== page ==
Asteroids in Hubble Frontier Field Abell 370

Asteroids in Hubble Frontier Field Abell

Source: http://hubblesite.org/image/4082/gallery

 

The penny drops, and nails fall to the ground,

clunk, clunk rolling off the stairs and landing in front of the ducks;

quack, quack, a swarm of bells huddle towards the honey tree,

the Queen Bee’s energy is in demand.

 

Standing out like a blue diamond, Queen Bee is busy amongst her swarm,

The colony has discovered new breeds of plants;

soft, transparent, light pollen communicating at the speed of light,

playing games, transporting one message to another.

 

The levels of demand on the bodies of these firm bodies,

includes entering razor thin spaces, living in dense environments;

launching payloads from one star to another,

an extraordinary move, depending on their own bodies.

 

Taking a look at their neighbour’s space, they organise themselves like an orchestra,

distant, yet close; orbiting amongst the tunes of others, tolerating a few of them;

blowing up ant holes, travelling an urban myth of ant colonies,

a giant feed of vertical elephants and confusing the maze themselves.

 

It is like an assembly line – feeling ok to break things, to be less than the other,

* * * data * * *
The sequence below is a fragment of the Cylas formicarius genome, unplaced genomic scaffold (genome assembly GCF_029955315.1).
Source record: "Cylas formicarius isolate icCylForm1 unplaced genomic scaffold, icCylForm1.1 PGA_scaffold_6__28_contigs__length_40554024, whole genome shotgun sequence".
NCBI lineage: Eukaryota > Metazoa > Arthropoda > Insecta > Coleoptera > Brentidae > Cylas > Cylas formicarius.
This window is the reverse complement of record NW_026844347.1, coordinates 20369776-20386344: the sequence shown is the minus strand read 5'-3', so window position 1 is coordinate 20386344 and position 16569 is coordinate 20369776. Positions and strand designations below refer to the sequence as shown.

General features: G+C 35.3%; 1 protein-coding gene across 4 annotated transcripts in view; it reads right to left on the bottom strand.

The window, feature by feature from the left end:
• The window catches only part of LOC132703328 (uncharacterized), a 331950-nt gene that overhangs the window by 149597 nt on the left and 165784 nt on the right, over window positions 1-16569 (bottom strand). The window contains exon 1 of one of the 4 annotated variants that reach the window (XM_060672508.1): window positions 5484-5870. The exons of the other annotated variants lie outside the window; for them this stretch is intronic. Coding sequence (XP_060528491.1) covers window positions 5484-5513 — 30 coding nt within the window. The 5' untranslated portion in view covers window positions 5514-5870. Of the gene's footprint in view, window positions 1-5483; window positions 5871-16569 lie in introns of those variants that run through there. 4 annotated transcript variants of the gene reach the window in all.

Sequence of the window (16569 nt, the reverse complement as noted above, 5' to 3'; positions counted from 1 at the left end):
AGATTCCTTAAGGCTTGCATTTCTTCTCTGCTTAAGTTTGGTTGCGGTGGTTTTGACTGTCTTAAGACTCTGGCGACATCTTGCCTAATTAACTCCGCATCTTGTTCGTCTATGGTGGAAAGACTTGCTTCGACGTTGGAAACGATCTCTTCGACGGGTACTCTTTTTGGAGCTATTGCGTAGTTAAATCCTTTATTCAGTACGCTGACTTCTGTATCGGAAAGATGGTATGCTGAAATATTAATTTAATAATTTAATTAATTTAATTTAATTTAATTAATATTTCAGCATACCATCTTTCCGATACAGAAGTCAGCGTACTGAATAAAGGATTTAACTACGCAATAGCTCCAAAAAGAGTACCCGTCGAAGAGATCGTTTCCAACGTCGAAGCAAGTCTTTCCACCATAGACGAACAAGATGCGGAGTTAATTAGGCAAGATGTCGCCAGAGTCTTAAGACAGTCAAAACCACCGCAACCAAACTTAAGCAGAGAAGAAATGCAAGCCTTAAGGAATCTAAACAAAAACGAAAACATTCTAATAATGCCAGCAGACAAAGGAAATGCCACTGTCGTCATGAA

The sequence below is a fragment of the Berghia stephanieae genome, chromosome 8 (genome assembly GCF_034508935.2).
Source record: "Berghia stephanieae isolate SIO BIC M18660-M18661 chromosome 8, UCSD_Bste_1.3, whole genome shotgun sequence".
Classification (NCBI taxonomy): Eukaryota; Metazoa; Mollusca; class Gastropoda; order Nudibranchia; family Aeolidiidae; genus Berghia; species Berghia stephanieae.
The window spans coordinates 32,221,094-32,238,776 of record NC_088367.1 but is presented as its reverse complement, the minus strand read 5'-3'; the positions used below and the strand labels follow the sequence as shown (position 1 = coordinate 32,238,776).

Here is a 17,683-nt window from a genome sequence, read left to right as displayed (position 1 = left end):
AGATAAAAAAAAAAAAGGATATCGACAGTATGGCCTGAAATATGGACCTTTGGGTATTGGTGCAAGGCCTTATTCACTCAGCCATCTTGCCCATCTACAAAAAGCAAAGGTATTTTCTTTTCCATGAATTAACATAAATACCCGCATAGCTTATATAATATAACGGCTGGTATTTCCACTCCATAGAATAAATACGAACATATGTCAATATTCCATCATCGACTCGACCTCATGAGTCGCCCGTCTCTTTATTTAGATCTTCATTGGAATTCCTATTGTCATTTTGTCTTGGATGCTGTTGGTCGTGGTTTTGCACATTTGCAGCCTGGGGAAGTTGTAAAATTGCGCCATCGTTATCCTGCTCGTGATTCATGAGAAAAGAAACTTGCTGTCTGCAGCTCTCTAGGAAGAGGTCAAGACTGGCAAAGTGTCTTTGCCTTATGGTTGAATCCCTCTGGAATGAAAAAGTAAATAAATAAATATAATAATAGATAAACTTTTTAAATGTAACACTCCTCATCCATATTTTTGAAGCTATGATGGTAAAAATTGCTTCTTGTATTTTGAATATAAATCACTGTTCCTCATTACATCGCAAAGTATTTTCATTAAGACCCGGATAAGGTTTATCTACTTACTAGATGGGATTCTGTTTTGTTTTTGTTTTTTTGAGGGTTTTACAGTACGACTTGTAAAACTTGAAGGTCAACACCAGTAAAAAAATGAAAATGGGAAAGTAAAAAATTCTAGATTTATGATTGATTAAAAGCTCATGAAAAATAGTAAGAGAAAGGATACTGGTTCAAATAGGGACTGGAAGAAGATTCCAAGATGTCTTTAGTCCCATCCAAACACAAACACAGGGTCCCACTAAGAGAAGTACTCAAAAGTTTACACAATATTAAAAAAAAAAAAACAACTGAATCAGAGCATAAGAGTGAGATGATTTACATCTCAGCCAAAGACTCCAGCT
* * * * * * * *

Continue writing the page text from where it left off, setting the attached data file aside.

looking closely through a microscope – can you see how large it is?

a changing nest of colours, going for synchronistic movements and turns,

how many numbers can you see?

 

Is the Queen Bee in the control room?  Can you see the IT systems?

There is no standing army, or endless population –

They are like frequent, fragile snow flakes with a huge difference to their cousin, hail,

and in their operating philosophy.

 

Talk to me, don’t talk to me….

what do you see in them?  They move up into larger structures, yet maintaining their independence,

Like cells that only count, leveraging the resources above, beyond and around them;

Keeping in mind their limited time frame of thousands and thousands of years.

 

Like a book with many pages, the intriguing marks of thousands of years stand,

they are yet to be disrupted;

especially when half either collide, disappear or have no more capacity to grow,

waiting in their comfort zones, pushing and glidding…

 

In a secure rhythm, they touch the other relative stars,

taking colours with them as they match the others’ rhythm;

like excited robots,

sending messages and payloads seemlessly.

 

By Helen Tung

 

25 July 2018

 

 

 

 

 

 

 

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